"It seems as though each day brings new horrors and heartbreaks in the Holy Land. More than 1,000 dead. Gazan children blown up on the beach. A U.N. shelter hit. Two-thirds of Israelis living in fear from indiscriminate rocket fire launched by Hamas," Ellison begins his op ed piece in the Washington Post.
Ellison says that calls for a cease-fire gain momentum, (after repeated failures) it is important to understand that many Gazans who have no association with Hamas view the return to the way things were as unacceptable."
"These people aren’t rocket shooters or combatants," he says about the Palestinians. "For the past several years they have lived in dreadful isolation. The status quo for ordinary Gazans is a continuation of no jobs and no freedom.
"Gazans want and deserve the dignity of economic opportunity and freedom to move. This can be accomplished only with an end to the blockade of the Gaza Strip, which must be considered within the framework of a cease-fire.
Ellison has done more than most US Congresspersons regarding this crisis. He's traveled to Gaza three times since 2009. He's visited hospitals and schools there. He's spoken with with ordinary Gazans.
"I have not encountered anyone representing Hamas. During one visit, I had the opportunity to meet Scott Anderson, deputy director of the U.N. Relief and Works Agency (UNRWA). Anderson, a 21-year veteran of the U.S. Army, said it best when I spoke to him again this week:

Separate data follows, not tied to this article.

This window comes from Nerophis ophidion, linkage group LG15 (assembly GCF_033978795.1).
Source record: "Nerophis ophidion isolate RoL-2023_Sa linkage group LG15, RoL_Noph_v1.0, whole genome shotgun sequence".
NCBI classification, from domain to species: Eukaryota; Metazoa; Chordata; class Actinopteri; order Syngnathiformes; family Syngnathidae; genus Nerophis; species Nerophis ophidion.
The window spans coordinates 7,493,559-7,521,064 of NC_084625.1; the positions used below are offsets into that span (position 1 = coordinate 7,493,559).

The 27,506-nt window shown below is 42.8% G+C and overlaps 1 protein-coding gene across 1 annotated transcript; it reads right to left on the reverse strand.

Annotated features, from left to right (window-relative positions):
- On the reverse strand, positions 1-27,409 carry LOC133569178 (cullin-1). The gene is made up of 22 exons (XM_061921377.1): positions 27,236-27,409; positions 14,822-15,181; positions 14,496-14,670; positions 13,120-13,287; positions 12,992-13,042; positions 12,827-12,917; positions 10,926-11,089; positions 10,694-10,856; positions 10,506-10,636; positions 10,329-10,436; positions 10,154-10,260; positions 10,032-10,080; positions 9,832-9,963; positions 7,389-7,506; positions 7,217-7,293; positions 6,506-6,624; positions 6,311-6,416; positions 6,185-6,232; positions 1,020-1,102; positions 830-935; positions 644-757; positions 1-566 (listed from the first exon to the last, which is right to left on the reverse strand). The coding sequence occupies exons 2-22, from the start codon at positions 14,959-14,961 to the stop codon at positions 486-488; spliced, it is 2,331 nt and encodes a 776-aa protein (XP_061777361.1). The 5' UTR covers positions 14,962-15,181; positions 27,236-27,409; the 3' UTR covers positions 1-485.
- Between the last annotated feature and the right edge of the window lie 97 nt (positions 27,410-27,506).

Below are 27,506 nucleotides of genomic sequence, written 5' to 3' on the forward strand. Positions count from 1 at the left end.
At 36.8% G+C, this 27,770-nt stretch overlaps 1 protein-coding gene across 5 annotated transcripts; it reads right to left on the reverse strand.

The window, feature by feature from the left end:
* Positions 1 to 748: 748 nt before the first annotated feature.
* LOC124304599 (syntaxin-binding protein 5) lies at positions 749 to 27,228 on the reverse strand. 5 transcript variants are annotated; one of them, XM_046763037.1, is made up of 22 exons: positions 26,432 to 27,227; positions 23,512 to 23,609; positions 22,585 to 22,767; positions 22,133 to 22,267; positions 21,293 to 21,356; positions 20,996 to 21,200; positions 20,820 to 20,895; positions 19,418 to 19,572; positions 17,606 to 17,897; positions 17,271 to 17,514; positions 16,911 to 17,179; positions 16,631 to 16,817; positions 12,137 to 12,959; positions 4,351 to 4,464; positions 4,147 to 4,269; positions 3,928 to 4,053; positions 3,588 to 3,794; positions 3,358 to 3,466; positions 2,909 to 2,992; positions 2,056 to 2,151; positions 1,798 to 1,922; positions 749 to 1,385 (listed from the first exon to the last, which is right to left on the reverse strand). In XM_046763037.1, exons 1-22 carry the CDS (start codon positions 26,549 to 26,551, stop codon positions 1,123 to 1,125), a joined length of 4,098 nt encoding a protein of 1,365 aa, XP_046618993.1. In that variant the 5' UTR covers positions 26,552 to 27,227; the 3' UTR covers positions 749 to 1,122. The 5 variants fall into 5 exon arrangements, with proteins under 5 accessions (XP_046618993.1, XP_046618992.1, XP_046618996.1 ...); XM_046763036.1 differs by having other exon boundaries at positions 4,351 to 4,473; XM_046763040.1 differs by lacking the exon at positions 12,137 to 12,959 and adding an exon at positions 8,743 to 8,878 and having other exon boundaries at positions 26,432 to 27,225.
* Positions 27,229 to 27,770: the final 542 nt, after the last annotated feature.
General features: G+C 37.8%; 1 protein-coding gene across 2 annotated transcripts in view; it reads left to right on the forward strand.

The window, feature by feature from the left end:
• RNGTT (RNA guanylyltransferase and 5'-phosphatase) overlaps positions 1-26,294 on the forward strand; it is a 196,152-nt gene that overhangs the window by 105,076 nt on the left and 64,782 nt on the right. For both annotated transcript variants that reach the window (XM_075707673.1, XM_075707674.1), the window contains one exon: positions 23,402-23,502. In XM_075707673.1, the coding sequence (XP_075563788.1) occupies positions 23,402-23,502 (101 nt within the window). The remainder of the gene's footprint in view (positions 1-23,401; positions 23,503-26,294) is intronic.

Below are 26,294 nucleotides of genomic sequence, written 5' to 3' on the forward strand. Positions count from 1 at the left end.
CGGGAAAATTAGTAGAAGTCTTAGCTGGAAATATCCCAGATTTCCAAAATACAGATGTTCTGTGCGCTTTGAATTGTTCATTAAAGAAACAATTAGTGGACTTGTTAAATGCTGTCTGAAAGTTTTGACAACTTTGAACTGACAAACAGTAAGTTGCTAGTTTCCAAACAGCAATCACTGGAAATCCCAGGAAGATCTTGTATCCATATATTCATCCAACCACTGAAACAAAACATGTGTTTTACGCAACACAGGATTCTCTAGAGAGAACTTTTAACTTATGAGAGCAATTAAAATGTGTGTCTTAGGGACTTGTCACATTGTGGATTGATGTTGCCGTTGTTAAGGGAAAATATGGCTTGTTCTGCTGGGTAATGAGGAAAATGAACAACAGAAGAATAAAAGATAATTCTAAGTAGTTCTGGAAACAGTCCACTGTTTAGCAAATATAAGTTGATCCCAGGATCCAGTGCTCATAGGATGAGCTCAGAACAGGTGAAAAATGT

“Unless there is material change to the status quo, you’re just resetting the clock for another cycle of violence.”
Ellison says that continuing to block goods and services to and from Gaza keeps the keys to opportunity away from the people who just want to live, work and travel.
"The vast majority of Gazans do not support firing rockets into Israel or killing Israelis. In fact, the majority of people in Gaza are women and children.
During his first visit to the region, he says one fact was clear: There were children everywhere.
"This week, I also spoke with Yousef Moussa, chief area operations officer at the UNRWA office in Rafah. He puts this observation in context, noting:
'50 percent of Gazans are under the age of 18. Seventy percent of Gazans are women and children. 80 percent of Gazans live below the poverty line. Relatively few Gazans are associated with Hamas.'
"So how can the international community support those Gazans who don’t support indiscriminate rocket fire?" Ellison asks.
Ellisons answers concure with three of the worlds top experts in Middle Eastern studies and understanding.
1. End Blaockade, end bloackade, end blockade